I know it has been a while since my last post, and since I have now been over a month working at my new job as a Nurse Midwife, I figure it is well past time to update my devoted blog readers on my life these past couple months.
To start with, I think I have gathered a new philosophy for life. Avoid doing hair and make up before work for at least the first couple weeks when starting a new job. People will get used to you looking good and put together. Then when you happen to take a shower at work and don’t redo your hair and make up, people ask if you are feeling alright. And since lately I feel my day is generally filled with scrubbing in to assist on C-sections every day, I really question why I bother doing my hair at all before work, since I usually spend the entire day wearing my scrub cap.
A surprising aspect of my new job that I have found being in my new job is that my tolerance to submit to possibly unnecessary c-sections has become a lot lower. While still I’m a midwife very fond of promoting normal birth, I have started to find that so many of the women I care for are so high-risk for complications, that opting to side with doing a cesarean almost feels like the safer thing to do for this population. So many of my patients already that have seemed to be perfect candidates for normal birth seem to end up with difficult deliveries, dystocias, hemorrhages, strangely shaped placentas that won’t come out, and seriously their vaginas seem to basically explode pushing the baby, resulting so many large, painful lacerations requiring long and difficult repairs. While I have heard many times that this is a tough job to start with as a new midwife, I have found it keeps me up with my critical thinking and practical skills that may not be used very much in a very “normal birth” kind of setting. While I don’t particularly enjoy those teeth grinding, sweating bullets situations, it definitely keeps me more aware and up on my little midwife toes.
While I was a little traumatized by many of the birthing practices I saw in Argentina, I do frequently find myself thinking “what would the Argentineans do?” when I am in a grind. For example, one practice we learn here in the States that I really loathe doing is clamping and cutting a tight umbilical cord around the neck. I have had a couple experiences in training and at work where after cutting the cord around the neck after the head is born, it is only to find the shoulders to be tight and difficult to deliver. Cutting the cord before the baby is born leaves the baby without a life line that is crucial during a tight shoulder scenario. These babies usually need more help than usual getting started breathing and reacting after birth, and it is terrifying. What I found in Argentina is that they rarely even check for a cord around the neck after the baby is born, and even when there is one, there is no worry, because there is never any unlooping or cutting the cord before the body is born. Rather, they deliver every baby by what is referred to as the “somersault maneuver.” This technique is accomplished by simply tilting the baby’s face downward to the mother’s thigh after the head is out, then the rest of the body is then delivered in something like a flip, or somersault fashion, keeping the neck (and cord) close to the vagina to prevent pulling. When I first had this explained to me, and even after seeing it and being taught to do it hands on, I never ever thought I would have the coordination to pull this stunt off. Not when I’m in the middle of a delivery and nervous enough as it is! Strangely enough, the first few vaginal births I had after coming back from Argentina, I found my hands automatically flipping the baby out every time without trying; it just seemed like the natural thing to do, especially with a cord around the neck.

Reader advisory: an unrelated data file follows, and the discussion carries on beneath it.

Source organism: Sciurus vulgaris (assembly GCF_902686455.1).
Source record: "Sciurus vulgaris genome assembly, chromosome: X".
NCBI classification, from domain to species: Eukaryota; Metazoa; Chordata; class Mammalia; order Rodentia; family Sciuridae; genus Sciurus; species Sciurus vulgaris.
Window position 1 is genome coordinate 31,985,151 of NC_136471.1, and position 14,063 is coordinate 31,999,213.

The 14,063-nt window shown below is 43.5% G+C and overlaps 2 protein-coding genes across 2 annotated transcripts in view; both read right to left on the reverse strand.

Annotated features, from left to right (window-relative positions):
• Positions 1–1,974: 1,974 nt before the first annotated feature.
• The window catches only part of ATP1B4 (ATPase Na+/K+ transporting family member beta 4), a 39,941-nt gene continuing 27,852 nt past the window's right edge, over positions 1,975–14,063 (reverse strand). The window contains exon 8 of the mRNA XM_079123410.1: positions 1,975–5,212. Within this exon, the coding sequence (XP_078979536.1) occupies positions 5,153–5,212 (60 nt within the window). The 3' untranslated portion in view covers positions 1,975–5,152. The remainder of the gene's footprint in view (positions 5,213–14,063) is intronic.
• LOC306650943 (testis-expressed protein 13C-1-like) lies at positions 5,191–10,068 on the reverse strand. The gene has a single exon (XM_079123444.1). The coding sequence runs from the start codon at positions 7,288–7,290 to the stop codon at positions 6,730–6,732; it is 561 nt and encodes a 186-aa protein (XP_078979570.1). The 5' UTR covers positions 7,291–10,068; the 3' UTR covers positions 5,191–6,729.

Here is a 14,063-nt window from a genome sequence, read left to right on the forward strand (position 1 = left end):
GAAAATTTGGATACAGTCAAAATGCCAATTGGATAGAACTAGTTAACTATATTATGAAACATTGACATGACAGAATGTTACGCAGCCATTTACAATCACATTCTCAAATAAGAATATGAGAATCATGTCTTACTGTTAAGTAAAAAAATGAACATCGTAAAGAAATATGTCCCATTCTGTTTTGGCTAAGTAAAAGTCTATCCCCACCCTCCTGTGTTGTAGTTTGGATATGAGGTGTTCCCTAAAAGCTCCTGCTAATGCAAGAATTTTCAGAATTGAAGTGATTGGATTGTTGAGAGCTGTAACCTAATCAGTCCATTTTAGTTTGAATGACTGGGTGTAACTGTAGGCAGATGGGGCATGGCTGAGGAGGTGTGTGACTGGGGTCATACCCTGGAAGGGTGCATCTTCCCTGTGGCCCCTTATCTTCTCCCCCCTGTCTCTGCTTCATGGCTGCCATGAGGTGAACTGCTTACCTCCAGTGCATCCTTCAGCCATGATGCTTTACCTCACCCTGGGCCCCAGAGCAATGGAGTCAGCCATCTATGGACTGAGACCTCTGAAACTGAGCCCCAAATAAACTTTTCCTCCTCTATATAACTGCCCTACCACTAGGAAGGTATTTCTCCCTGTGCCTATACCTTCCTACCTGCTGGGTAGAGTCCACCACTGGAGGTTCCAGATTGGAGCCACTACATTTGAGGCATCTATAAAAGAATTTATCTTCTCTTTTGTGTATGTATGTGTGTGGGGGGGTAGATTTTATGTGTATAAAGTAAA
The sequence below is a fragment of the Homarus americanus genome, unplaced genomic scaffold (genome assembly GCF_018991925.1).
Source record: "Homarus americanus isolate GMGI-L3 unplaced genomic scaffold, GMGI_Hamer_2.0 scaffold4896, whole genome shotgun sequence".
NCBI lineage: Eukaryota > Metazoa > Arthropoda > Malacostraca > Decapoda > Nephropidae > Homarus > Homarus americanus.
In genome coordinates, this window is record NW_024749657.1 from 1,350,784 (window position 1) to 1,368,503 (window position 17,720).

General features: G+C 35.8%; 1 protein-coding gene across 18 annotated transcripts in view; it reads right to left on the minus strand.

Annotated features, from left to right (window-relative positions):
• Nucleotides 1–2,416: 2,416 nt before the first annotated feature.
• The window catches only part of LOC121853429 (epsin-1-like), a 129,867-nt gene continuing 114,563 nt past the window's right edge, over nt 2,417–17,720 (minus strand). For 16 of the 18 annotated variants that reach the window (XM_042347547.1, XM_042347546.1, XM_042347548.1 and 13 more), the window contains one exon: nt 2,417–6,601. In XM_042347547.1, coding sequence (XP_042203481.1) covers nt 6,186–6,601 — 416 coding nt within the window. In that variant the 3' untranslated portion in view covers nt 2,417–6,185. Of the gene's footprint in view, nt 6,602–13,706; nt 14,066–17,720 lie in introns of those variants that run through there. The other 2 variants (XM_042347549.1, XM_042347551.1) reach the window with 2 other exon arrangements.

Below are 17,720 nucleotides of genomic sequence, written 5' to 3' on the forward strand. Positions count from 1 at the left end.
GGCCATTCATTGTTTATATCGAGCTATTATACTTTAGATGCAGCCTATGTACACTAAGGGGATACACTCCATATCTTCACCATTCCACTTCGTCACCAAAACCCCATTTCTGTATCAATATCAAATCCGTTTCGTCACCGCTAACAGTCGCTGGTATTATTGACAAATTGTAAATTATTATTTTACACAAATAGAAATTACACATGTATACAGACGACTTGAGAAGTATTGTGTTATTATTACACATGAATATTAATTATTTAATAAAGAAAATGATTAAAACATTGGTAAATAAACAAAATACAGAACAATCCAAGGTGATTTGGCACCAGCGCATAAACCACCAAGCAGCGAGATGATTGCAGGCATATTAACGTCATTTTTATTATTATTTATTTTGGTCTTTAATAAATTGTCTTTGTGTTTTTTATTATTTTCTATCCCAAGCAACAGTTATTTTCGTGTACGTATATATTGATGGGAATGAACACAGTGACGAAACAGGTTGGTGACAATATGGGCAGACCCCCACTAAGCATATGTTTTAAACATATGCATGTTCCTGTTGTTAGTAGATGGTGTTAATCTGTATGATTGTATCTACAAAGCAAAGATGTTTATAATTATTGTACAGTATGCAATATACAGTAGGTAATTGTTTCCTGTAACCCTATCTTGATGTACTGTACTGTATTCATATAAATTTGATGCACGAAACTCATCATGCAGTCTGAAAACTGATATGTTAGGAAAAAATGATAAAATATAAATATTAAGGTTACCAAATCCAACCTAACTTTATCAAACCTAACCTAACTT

Another interesting fact is that I rarely have patients that speak English. And translators are not always readily available. While I am able to speak easily to my Spanish speaking patients, trying to communicate in Creole is a challenge I am not yet ready to face. I spent a day or so seriously studying the language, trying to memorize words and phrases, feeling ready to start learning Creole as my third language. “No gen pwoblem” right? Yeah, the next day I forgot everything, but felt a little more in touch with the broken French and clicking that I feel I will never able to reproduce.
Nonetheless, I am getting by. After a full 60-hour work week, I feel I can do [almost] anything. I can say I continue learning new thing every single day, and while I do miss my job as a nurse at times, I am glad to be in the profession I have come so far to do. I say my prayers daily, before and after work, and often during the day, because I know that “You Lord give perfect peace to those who keep their purpose firm and put their trust in You.” It was a verse that I kept with me all through midwifery school, and I will continue to live by it now as a professional.
If you have ever watched the show “Call the Midwife,” you will notice in the very beginning of the show, where the opening credits start, there is a visual of someone’s diary, and it says “Chapter 1: Why did I start this?” I highly recommend watching that show, its British but its phenomenal. And if you do watch Call the Midwife, this is an EXCELLENT parody to the show and a couple other, and it is absolutely hysterical. I know my fellow midwives will enjoy this one…